So continues my September Stories project. If you missed any of them, go here for a running list at the bottom.
The Bawdy Evening of Trip W.
By Danielle Davis
There once was a guy named Trip Wetter
Whose life couldn’t get any better.
Until he woke up
with extra cash and a sore butt
and fuzzy details ’bout last night’s bender.
He checked his phone for photos,
latest texts, calls, or mementos.
He found pictures instead
of him dancing at the head
of a conga line in a dress covered with bows.
He checked his wallet for receipts
and found it quite replete
with several large clues
that said he bought lots of booze,
which he guessed made him act indiscreet.
His sister called a bit later,
and asked “So, how did it fit her?”
When Trip asked who she meant,
she said “The girl that you met!
Didn’t she wear the dress you borrowed to give her?”
I didn’t remember a date with a girl,
so I called up my best buddy, Earl.
“Do you remember last night, kinda late,
me going out on a date?”
And Earl said “No, you were with me at The Blue Pearl.”
Earl said he’d left the bar earlier than planned,
but that I’d stayed to hear the live band.
But the bartender there
claimed I’d left “with some flair!”
with a handsome man sporting a tan.
The booze tabs had come from a place
known around town as “Chez Blaze.”
It was a drag bar downtown
with a cast quite renowned
when they did a rendition of Cabaret.
At Chez Blaze, the bouncer said “You’re back!
You know, you put on quite an act!
The folks in there raved
At how you behaved.”
Then he winked and gave my shoulder a whack.
I asked when I’d left there last night,
and he grinned and said “I figured you might.
You were so hammered
you spluttered and stammered,
when you left here around midnight.”
“Was I alone?” I asked fearfully,
Afraid of what he might tell me.
But he shook his head slowly
and said “Au contrary,
You were dressed to kill with a that hunk from New Delhi.”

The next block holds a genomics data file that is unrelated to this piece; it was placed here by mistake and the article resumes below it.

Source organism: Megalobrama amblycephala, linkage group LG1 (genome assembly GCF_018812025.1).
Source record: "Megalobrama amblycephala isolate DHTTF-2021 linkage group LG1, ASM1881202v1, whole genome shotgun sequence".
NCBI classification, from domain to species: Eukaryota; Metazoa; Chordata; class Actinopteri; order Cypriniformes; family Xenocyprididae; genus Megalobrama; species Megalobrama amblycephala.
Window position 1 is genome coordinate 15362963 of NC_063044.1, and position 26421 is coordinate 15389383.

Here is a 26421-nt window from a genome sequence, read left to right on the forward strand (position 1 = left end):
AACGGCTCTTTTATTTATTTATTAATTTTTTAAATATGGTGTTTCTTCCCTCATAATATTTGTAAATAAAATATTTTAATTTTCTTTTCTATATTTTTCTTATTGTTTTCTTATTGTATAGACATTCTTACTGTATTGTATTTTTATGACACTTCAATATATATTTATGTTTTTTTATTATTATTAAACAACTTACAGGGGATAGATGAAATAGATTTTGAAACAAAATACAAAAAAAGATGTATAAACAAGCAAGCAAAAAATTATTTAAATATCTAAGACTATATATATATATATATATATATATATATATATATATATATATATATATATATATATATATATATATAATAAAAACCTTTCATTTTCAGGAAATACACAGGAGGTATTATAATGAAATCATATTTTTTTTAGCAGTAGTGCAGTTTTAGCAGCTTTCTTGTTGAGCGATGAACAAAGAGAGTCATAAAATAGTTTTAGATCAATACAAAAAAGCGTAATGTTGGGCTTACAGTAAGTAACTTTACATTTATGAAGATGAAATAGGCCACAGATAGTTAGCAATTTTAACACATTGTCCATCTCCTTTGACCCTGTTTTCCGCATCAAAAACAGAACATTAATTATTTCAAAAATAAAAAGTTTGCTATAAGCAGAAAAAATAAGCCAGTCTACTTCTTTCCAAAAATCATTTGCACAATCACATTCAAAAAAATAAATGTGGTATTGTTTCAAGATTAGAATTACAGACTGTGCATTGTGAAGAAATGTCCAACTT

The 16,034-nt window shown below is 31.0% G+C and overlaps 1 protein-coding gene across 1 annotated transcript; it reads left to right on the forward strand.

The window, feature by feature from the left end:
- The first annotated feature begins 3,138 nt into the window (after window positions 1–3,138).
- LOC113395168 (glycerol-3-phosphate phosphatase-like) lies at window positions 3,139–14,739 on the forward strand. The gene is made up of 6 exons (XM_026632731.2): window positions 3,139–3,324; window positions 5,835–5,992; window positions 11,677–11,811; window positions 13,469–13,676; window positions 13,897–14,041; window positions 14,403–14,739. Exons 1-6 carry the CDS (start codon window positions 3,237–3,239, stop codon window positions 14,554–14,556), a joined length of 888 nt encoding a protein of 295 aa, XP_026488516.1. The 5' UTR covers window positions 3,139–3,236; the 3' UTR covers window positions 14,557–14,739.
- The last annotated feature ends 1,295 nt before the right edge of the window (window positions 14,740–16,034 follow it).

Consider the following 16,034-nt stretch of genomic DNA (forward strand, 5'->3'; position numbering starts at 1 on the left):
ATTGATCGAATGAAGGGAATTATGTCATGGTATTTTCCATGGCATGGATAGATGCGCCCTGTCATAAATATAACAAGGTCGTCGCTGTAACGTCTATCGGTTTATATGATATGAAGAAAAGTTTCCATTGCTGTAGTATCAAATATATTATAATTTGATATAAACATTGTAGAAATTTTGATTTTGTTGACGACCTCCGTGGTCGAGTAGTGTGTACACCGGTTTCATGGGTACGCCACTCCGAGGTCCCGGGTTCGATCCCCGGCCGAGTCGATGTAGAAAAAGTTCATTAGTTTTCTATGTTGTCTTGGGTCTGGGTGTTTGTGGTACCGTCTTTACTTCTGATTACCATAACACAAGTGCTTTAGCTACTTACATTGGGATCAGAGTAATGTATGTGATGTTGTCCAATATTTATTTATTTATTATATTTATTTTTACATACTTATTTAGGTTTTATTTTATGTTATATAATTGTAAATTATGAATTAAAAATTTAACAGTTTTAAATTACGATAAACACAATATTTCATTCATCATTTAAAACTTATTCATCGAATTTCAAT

I opened my mouth to retort,
to tell him that guys weren’t my sport,
when I got a call on my phone
from a number unknown–
what I heard made my legs lose their support.
The man’s voice on the other end
told me his name was Ben.
He said last night was a blur,
and then, to my utter horror,
admitted he woke up feeling quite spent.
With outrage I demanded he say
what happened before we went separate ways.
“Don’t you remember the tire?”
he asked with some ire,
then told me the rest without delay.
“We were on our way back to your place
when a tire blew and had to be replaced.
We both stumbled out,
(completely hammered, no doubt)
but struggled to get the spare on the base.
You declared that you’d hold it steady
then bent over and told me to get ready.
But my aim wasn’t so great
in matching the tire iron with its mate
And the tool went up your backside quite cleanly!
I tried to convince you to go to the ER,
but you resisted in a way most bizarre.
You asked for a napkin instead
to pack the wound while it bled
and kept saying you hoped it won’t scar.
I finally got you back to your house,
while you worried about being a louse.
It was the least I could do,
to leave some cash there for you
To catch a taxi to the ER when you were less soused.”
At that, I breathed a sigh of relief,
bid him thanks, and hung up in disbelief.
There’s worse than a tire iron to dread–
it could’ve been an air pump instead!
I think a good drink will treat my grief.
Total Writing Time: 2 hr., 40 min.